17. Use a 3D printer to Manufacture a Mini Me doll


Students will use 3D printing technology to learn how to produce models of themselves at 1:10 scale.

Possible Standards:

 Unit Conversion


Standards for Mathematical Practice:

CCSS.MATH.PRACTICE.MP1 Make sense of problems and persevere in solving them.
CCSS.MATH.PRACTICE.MP2 Reason abstractly and quantitatively.
CCSS.MATH.PRACTICE.MP3 Construct viable arguments and critique the reasoning of others.
CCSS.MATH.PRACTICE.MP4 Model with mathematics
CCSS.MATH.PRACTICE.MP5 Use appropriate tools strategically
CCSS.MATH.PRACTICE.MP6 Attend to precision.
CCSS.MATH.PRACTICE.MP7 Look for and make use of structure
CCSS.MATH.PRACTICE.MP8 Look for and express regularity in repeated reasoning.

Learning Objectives:

  • Students will design a model and use a 3D printer to manufacture a doll with a 10:1 scale based on their own body measurements
  • Students will work within set parameters to design an advertising campaign around their doll and its capabilities
  • Students will work within set parameters to design the most impressive doll overall


Group Size: 2 to 3 students, depending on how many students are in the class, how many 3d printers are available, and how much time can be allotted for using a 3D printer to manufacture the dolls.

 Class Size: up to 40 students

Materials Required: 

  • At least one computer per group, loaded with Google Sketchup or Autodesk123 Design
    • For this particular lesson, AutoDesk123 Design was a great tool with its ability to round the edges and customize the design.
  • Paper and pencil for drafting
  • AirWold 3D Printer
  • Compass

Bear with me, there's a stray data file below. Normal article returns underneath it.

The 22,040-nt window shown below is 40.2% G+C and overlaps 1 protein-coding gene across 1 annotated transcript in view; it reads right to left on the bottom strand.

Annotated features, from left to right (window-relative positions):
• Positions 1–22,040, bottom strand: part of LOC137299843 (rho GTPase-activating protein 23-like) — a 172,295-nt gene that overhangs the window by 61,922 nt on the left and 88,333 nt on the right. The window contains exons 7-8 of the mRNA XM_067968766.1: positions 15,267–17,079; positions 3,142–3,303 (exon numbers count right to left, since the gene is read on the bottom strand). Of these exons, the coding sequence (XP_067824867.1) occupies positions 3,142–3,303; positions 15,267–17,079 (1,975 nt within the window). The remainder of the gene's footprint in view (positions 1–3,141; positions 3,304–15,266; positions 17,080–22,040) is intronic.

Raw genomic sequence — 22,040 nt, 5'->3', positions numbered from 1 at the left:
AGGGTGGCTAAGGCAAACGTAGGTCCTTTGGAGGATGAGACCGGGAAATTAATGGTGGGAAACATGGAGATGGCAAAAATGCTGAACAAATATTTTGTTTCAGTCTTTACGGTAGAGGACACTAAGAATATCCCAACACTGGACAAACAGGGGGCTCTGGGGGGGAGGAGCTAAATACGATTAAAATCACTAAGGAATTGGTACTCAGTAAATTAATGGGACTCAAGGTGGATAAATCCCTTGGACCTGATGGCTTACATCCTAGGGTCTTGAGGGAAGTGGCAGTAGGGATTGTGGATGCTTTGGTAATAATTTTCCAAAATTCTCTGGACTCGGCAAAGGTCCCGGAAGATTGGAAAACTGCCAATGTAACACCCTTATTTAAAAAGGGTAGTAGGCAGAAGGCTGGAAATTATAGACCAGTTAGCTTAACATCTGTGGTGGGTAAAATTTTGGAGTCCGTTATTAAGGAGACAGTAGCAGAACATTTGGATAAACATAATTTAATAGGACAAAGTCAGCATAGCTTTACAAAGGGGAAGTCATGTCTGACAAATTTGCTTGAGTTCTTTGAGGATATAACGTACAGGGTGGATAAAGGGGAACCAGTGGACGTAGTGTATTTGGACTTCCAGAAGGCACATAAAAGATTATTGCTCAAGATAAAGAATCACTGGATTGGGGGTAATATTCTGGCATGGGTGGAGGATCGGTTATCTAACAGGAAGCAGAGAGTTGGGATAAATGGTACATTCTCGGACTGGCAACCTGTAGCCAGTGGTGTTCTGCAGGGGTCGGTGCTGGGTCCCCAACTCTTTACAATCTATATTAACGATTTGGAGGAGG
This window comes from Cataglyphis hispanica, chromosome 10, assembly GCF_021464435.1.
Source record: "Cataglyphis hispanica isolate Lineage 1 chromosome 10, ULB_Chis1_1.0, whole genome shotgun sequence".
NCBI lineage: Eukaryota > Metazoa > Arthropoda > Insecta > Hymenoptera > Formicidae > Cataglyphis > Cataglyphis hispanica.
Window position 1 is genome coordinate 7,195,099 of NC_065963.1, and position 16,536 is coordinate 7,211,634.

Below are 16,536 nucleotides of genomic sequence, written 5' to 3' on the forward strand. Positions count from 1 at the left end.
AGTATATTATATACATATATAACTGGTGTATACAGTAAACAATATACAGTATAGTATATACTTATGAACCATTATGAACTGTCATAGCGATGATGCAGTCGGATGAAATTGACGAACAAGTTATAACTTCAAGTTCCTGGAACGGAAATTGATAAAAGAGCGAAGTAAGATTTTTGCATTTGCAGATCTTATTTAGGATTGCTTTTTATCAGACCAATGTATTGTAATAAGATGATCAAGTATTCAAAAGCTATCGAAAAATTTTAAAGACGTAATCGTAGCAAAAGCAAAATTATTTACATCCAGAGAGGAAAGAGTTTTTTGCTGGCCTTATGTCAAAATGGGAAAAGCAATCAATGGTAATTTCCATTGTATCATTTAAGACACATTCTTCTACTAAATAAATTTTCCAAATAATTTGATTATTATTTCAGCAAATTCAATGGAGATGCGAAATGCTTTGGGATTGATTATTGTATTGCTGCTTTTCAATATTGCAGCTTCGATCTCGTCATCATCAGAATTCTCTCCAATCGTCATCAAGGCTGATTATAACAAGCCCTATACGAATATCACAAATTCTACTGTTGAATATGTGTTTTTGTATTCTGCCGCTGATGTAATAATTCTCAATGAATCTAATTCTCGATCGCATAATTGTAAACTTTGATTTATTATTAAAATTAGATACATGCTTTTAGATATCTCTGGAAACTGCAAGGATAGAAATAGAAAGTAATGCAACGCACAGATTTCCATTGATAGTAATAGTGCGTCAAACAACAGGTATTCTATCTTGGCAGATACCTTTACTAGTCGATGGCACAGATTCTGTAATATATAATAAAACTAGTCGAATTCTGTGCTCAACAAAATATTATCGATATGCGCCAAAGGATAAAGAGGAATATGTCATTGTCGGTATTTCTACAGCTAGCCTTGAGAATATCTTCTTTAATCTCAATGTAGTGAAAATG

• Ruler
  • Protractors (recommended, not necessary)
  • Super Glue (or Gorilla Glue) to adhere the plastic pieces to each other
  • Optional Materials (to facilitate conversation)
    • dolls
    • action figures
    • mini dolls

Using a 3D Printer to Manufacture a Mini Me Model of yourself.


 Assumptions being made:

  • students have a good understanding of 3D modeling. Prior to incorporating this lesson into a unit, it is recommended that students have had training on 3D design.
  • Students have a good understanding of SAE (Imperial) and/or Metric units.
  • Students have a good understanding of using a ruler

 For a video on creating a basic 3D model of yourself, go to



Prior to the day’s lesson, have students bring a doll in to class and leave it in an available cabinet or storage space. Leaving the mystery of the doll’s purpose will add to the value of the reveal of the objectives when it comes up, so the less information to the students the better. 

On the first day of the lesson, share the dolls out with the students and ask them how cool it would be to have a 3d printed doll that was a scale model of themselves. 

The first pertinent pieces of information that students will need to have are going to be their measurements. See the attached data sheet for a sample of what measurements would be helpful.

3D Printer to Manufacture Mini Me Doll

Feel free to print this out if devices are not available or share via Google Drive if your classroom has been equipped.